What happened to the “Get Fuzzy” comic?

Readers love their comics.

When the Chronicle ceased publication “Get Blurry” at the end of March, the emails started almost immediately:

“What happened to Get Fuzzy? Bring him back please.”

“No. You can’t get rid of ‘Get Fuzzy.’ It’s one of my favourites.”

“There are several awful tapes…you could have deleted to almost unanimous applause. Why choose the best tape in the house?”

Clearly, comic book fans feel an attachment to the comic, which follows an advertising executive and his talking dog and cat, Satchel Pooch and Bucky Katt.

The tape, by Darby Conley, was launched in 1999 and was a hit from the start. “Get Fuzzy” won the National Cartoonists Society Award in 2002, and horror master Stephen King once called it “the funniest cartoon on planet Earth.”

But Conley stopped producing a daily comic nearly four years ago; the daily “Get Fuzzy” strip has been on rerun since late 2013.

Occasionally, Conley still produces a new tape for a Sunday, but he seems to be retired from the daily tape business. There’s no official announcement, but “we have no indication that Darby will return to the daily newspapers anytime soon,” said Ron O’Neal, Conley union director Andrews McMeel.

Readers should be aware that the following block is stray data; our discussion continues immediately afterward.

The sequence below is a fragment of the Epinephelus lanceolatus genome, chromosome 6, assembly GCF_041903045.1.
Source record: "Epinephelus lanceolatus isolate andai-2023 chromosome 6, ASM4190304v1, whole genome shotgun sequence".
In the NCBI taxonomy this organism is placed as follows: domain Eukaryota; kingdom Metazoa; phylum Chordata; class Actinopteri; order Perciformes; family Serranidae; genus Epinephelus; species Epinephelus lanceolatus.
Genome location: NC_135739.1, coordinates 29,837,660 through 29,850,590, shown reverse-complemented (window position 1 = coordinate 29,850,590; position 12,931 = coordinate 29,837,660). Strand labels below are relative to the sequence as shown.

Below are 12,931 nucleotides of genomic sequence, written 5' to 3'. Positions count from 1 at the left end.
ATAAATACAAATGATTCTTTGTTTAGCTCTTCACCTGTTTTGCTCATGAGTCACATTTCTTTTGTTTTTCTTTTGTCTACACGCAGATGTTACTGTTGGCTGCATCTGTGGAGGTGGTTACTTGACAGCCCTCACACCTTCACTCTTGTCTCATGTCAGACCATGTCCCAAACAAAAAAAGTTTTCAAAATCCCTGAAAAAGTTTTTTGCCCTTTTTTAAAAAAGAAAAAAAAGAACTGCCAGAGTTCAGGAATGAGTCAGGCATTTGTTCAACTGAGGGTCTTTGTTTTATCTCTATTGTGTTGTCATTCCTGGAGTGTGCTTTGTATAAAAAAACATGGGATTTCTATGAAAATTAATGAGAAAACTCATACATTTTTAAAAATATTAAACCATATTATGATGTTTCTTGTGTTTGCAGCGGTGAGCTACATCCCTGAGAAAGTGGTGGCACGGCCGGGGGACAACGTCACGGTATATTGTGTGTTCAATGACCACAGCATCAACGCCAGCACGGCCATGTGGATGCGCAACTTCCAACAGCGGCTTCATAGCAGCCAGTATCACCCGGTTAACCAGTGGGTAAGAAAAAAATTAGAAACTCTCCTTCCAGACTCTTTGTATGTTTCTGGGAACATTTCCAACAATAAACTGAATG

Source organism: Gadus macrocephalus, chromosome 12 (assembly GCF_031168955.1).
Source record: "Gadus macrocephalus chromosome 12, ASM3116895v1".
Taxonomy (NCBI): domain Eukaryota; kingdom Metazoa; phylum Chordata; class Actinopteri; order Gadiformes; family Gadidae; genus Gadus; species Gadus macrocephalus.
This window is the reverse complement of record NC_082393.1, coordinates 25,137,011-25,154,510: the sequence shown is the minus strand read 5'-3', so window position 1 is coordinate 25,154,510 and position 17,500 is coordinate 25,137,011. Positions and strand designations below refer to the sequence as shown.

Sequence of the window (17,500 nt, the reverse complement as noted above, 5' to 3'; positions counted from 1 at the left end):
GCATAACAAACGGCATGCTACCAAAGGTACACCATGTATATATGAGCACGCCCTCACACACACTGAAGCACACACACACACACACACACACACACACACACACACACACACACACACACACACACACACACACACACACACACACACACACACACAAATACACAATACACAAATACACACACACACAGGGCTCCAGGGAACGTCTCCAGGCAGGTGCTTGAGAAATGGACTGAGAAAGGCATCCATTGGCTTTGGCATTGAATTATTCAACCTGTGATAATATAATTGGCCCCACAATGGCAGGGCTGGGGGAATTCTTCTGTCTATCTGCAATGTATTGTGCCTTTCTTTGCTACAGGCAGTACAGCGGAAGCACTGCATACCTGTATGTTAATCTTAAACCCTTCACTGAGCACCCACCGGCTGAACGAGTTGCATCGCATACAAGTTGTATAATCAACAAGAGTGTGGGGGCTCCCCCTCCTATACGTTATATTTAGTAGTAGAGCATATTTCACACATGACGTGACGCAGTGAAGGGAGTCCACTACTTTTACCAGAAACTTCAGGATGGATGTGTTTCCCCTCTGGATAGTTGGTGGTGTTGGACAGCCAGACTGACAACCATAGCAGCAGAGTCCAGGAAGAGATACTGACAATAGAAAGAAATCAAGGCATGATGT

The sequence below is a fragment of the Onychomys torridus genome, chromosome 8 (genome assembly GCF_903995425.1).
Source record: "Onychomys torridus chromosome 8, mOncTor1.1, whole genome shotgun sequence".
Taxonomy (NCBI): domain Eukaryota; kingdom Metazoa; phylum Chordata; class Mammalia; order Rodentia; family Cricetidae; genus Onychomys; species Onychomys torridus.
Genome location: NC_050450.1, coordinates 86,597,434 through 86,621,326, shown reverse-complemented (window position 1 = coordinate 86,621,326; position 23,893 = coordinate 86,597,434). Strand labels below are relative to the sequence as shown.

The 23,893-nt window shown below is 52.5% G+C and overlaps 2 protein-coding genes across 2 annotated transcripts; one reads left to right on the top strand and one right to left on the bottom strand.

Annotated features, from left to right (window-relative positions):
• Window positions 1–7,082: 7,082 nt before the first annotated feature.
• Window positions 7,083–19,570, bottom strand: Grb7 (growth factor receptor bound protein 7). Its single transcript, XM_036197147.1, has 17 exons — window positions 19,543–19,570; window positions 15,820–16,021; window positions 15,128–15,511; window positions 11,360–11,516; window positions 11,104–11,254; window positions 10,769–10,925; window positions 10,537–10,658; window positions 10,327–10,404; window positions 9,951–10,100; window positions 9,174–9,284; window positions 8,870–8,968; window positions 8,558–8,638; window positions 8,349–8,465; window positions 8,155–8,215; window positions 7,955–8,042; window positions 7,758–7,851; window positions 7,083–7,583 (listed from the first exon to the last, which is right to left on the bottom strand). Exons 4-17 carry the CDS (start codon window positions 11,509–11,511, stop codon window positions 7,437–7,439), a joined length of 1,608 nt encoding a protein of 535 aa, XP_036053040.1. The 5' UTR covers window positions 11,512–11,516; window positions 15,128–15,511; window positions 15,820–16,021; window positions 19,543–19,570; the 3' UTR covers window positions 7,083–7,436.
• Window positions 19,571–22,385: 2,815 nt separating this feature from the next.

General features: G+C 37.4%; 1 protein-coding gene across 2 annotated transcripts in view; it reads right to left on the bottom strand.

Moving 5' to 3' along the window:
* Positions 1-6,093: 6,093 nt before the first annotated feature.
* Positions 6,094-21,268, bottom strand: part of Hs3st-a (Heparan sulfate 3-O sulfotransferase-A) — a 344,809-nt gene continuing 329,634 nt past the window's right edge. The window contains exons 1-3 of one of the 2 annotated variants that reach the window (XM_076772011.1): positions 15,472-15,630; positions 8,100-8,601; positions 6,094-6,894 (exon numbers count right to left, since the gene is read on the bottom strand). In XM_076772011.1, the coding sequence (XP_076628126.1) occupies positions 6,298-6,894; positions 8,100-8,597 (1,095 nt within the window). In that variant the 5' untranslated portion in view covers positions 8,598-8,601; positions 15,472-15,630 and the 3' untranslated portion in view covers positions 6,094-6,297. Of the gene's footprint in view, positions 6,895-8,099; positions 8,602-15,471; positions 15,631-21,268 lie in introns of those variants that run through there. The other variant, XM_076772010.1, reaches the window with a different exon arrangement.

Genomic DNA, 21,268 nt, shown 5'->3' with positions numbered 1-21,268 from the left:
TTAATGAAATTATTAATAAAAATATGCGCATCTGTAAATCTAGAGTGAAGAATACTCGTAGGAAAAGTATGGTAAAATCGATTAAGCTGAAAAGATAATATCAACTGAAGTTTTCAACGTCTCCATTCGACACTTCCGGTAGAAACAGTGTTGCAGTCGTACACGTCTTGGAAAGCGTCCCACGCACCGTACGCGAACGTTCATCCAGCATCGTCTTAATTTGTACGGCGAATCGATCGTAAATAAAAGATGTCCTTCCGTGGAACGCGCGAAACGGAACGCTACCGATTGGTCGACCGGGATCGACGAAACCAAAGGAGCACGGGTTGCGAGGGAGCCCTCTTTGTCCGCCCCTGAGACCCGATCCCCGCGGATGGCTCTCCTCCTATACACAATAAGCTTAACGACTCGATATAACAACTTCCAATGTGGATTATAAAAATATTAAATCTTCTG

Get a fuzzy comicDarby Conley

Several newspapers dropped “Fuzzy” shortly after its rerun, including the Washington Post and the Seattle Times. Many others have since stopped running the strip, O’Neal said, although hundreds of newspapers still publish “Fuzzy.”

When the Post dropped the tape in 2013, an editor wrote that continuing to air daily reruns of the tape would be like “paying big bucks to watch ‘Friends’ on HBO. It doesn’t seem fair when there’s new cartoonists eager for a place on the page.”

(Left to right) Elvis, Lupin and Puck, the stars of webcomic and now comic newspaper "Latest Cat News" by Georgia Dunn.
(Left to right) Elvis, Lupine and Puck, the stars of Georgia Dunn’s webcomic and now “Breaking Cat News” comic strip.Courtesy of Andrews McMeel Syndication

On the Chronicle comics page, “Fuzzy” has been replaced by a new comic that just launched this spring: Georgia Dunn’s “Latest news on cats. Dunn’s gang also has talking animals. But it may be a long time before readers forget “Fuzzy.”